Earth Speed Up | Earth Ringing - Earthquake
As seen on the
Earth still ringing
like a bell after Asia quake
MELBOURNE, Jan 9 (Reuters)
- Two weeks on, the Earth is still vibrating from the massive undersea
earthquake off Indonesia that triggered the tsunami, Australian researchers
said on Sunday.
The Australian National
University (ANU) said the reverberations were similar in form to the ringing
of a bell, though without the sound, and were picked up by gravity monitoring
"These are not
things that are going to throw you off your chair, but they are things
that the kinds of instruments that are in place around the world can now
routinely measure," said ANU Earth Sciences researcher Herb McQueen.
"It is certainly
above the background level of vibrations that the earth is normally accustomed
The magnitude 9.0
earthquake, the strongest for 40 years, struck off the coast of Indonesia's
Sumatra island on Dec. 26. The tsunami it generated claimed more than
\McQueen said the
oscillation was fading and at current levels equated to about a millimeter
of vertical motion of the earth.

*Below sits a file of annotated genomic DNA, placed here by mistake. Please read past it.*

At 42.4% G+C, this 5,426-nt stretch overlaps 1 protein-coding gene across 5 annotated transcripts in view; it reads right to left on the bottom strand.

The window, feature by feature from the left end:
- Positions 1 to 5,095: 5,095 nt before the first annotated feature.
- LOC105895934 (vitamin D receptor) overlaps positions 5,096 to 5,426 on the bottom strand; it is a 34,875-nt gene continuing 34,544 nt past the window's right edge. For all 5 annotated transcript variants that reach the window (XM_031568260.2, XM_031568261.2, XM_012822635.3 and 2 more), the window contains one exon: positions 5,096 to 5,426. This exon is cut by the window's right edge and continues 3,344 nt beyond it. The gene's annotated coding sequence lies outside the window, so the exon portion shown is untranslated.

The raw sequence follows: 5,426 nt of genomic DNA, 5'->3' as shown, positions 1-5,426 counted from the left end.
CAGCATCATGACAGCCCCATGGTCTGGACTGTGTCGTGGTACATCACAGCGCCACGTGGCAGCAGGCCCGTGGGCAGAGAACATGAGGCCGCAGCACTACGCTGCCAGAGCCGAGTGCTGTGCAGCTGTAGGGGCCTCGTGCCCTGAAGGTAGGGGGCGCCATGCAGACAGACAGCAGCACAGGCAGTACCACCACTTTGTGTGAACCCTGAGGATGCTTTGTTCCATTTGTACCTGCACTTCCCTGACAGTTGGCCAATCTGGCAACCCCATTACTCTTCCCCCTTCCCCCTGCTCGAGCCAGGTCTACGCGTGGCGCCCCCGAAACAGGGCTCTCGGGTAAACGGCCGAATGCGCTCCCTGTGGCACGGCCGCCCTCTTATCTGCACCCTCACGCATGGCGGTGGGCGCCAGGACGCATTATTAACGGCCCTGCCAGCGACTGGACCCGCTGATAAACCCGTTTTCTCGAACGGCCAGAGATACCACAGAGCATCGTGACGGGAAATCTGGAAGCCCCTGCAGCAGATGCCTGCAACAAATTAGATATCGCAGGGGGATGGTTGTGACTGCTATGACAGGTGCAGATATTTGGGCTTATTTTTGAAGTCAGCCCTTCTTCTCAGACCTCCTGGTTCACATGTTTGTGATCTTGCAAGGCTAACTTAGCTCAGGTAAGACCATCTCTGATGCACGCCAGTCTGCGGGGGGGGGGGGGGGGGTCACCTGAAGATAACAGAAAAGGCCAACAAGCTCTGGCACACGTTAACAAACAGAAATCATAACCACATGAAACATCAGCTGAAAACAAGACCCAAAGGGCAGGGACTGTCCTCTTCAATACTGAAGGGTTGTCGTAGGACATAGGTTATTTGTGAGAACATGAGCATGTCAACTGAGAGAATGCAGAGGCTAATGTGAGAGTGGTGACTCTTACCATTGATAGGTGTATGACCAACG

the quake the oscillation was probably in the 20 to 30 cm motion range
that is typically generated in the earth by the movements of the sun and
earthquake because it was 10 times larger than most of the recent large
earthquakes is continuing to reverberate," McQueen said.
"We can still
see a steady signal of the earth vibrating as a result of that earthquake
two weeks later. From what it looks like, it appears it will probably
continue to oscillate for several more weeks."
The ANU's gravity
meter is housed in a fireproof basement at the Mount Stromlo Observatory
near the capital Canberra and is part of a global geodynamics project
established after major earthquakes in the 1960s.
U.S. scientists said
just after the quake that it may have permanently accelerated the Earth's
rotation -- shortening days by a fraction of a second -- and caused the
planet to wobble on its axis.
Richard Gross, a geophysicist
with NASA's Jet Propulsion Laboratory in California, theorized that a
shift of mass towards the Earth's centre during the quake caused the planet
to spin three millionths of a second faster and tilt about 2.5 cm on its
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